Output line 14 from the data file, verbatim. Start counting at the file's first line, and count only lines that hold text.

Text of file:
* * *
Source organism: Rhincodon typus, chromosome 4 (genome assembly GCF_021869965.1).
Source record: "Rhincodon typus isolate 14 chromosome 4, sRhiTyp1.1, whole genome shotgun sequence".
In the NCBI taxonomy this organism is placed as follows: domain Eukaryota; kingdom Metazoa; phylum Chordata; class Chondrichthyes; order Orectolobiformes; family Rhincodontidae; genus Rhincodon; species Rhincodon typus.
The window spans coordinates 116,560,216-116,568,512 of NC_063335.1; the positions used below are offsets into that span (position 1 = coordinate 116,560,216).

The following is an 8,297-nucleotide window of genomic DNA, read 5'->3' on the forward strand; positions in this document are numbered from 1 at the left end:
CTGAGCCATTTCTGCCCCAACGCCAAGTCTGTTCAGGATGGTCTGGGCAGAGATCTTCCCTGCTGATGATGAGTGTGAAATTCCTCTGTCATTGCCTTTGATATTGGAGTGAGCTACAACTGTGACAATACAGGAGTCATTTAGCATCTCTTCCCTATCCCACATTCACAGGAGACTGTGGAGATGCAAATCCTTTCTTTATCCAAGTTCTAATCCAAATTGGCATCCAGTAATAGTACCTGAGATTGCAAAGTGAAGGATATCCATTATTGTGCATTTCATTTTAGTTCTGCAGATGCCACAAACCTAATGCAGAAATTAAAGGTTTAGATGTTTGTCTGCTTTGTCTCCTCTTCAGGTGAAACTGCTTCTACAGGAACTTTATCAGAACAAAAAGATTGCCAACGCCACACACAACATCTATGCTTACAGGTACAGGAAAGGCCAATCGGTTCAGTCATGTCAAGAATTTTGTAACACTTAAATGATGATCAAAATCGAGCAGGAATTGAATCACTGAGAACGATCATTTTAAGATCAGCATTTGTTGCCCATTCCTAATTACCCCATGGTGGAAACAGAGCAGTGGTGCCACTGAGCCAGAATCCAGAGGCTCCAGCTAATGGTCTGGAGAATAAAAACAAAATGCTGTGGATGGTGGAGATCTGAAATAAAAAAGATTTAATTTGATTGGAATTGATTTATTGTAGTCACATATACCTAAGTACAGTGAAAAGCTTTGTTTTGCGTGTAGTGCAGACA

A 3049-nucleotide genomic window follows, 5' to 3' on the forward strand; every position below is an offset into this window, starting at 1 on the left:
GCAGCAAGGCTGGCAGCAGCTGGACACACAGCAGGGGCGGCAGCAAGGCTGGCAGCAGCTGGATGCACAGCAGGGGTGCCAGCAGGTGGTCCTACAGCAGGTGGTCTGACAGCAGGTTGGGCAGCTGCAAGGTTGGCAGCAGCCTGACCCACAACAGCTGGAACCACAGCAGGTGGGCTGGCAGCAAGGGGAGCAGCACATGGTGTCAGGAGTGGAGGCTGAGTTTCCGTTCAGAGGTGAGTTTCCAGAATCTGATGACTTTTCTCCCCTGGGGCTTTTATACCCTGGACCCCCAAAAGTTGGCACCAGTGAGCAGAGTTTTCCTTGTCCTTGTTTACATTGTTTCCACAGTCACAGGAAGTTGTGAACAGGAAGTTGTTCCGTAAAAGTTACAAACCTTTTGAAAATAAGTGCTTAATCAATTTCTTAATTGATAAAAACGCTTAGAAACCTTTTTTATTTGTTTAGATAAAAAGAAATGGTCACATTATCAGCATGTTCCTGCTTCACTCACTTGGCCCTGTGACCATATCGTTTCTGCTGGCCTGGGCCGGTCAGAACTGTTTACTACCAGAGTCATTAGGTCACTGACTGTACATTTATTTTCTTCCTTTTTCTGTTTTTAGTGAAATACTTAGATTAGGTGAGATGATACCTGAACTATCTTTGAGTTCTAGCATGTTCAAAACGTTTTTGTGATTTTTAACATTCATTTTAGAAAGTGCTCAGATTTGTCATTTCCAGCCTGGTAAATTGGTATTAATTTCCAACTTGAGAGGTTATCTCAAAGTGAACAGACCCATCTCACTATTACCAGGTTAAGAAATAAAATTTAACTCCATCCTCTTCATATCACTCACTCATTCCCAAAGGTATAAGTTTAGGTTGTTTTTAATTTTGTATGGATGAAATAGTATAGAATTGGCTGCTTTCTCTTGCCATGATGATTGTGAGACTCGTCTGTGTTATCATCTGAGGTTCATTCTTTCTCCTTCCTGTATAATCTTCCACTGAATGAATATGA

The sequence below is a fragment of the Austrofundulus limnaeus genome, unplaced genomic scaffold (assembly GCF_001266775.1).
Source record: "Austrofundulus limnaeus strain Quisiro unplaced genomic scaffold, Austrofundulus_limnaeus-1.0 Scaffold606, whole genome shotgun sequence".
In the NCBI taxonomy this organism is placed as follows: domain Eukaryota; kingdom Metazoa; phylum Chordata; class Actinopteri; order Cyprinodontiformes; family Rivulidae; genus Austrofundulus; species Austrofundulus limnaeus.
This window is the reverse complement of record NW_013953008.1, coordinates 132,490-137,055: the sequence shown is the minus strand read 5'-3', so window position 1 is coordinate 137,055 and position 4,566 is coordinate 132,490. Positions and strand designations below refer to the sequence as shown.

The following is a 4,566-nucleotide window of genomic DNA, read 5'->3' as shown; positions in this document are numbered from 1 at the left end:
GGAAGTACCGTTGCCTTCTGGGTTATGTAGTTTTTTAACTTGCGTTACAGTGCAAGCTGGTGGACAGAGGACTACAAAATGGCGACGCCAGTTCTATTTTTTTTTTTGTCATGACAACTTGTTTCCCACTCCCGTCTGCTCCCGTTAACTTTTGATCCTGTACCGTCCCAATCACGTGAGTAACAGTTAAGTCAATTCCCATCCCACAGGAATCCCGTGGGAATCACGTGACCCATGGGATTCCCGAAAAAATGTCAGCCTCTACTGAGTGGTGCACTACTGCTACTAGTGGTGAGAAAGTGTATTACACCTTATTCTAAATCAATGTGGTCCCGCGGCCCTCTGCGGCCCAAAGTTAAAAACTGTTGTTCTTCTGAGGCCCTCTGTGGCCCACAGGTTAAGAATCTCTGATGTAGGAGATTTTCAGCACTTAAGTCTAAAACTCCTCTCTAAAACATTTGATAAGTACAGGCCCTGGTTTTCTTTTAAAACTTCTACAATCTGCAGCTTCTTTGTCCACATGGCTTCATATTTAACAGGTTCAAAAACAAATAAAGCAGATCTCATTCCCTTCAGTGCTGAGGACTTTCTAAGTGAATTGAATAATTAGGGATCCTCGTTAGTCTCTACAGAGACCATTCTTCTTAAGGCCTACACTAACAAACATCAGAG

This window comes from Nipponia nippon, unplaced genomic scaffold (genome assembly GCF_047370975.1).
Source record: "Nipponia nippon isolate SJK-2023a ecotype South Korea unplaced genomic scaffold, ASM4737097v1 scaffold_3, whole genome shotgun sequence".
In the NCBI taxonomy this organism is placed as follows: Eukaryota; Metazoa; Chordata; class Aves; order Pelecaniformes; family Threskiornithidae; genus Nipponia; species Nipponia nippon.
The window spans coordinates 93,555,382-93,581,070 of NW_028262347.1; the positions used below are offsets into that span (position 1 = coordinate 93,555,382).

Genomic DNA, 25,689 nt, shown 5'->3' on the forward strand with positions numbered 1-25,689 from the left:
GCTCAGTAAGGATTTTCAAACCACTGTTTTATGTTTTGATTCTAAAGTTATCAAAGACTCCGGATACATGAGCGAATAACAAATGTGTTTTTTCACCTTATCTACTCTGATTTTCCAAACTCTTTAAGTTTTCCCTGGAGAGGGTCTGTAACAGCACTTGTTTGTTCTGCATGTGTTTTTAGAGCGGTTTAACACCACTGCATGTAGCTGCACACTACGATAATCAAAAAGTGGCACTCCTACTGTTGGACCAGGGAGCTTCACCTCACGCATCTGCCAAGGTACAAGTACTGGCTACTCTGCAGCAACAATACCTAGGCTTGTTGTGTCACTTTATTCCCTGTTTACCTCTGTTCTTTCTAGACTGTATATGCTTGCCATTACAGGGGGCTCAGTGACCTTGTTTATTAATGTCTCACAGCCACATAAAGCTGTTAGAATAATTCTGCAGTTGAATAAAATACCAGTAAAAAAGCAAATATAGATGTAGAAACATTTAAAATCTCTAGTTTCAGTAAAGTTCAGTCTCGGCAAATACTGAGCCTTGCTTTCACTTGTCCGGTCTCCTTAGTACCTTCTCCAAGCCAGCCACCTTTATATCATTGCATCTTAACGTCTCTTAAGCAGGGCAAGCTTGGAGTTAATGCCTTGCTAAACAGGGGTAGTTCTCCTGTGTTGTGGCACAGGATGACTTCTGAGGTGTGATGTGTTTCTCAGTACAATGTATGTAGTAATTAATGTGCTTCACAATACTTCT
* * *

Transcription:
GGAAGTACCGTTGCCTTCTGGGTTATGTAGTTTTTTAACTTGCGTTACAGTGCAAGCTGGTGGACAGAGGACTACAAAATGGCGACGCCAGTTCTATTTTTTTTTTTGTCATGACAACTTGTTTCCCACTCCCGTCTGCTCCCGTTAACTTTTGATCCTGTACCGTCCCAATCACGTGAGTAACAGTTAAGTCAATTCCCATCCCACAGGAATCCCGTGGGAATCACGTGACCCATGGGATTCCCGAAAAAATGTCAGCCTCTACTGAGTGGTGCACTACTGCTACTAGTGGTGAGAAAGTGTATTACACCTTATTCTAAATCAATGTGGTCCCGCGGCCCTCTGCGGCCCAAAGTTAAAAACTGTTGTTCTTCTGAGGCCCTCTGTGGCCCACAGGTTAAGAATCTCTGATGTAGGAGATTTTCAGCACTTAAGTCTAAAACTCCTCTCTAAAACATTTGATAAGTACAGGCCCTGGTTTTCTTTTAAAACTTCTACAATCTGCAGCTTCTTTGTCCACATGGCTTCATATTTAACAGGTTCAAAAACAAATAAAGCAGATCTCATTCCCTTCAGTGCTGAGGACTTTCTAAGTGAATTGAATAATTAGGGATCCTCGTTAGTCTCTACAGAGACCATTCTTCTTAAGGCCTACACTAACAAACATCAGAG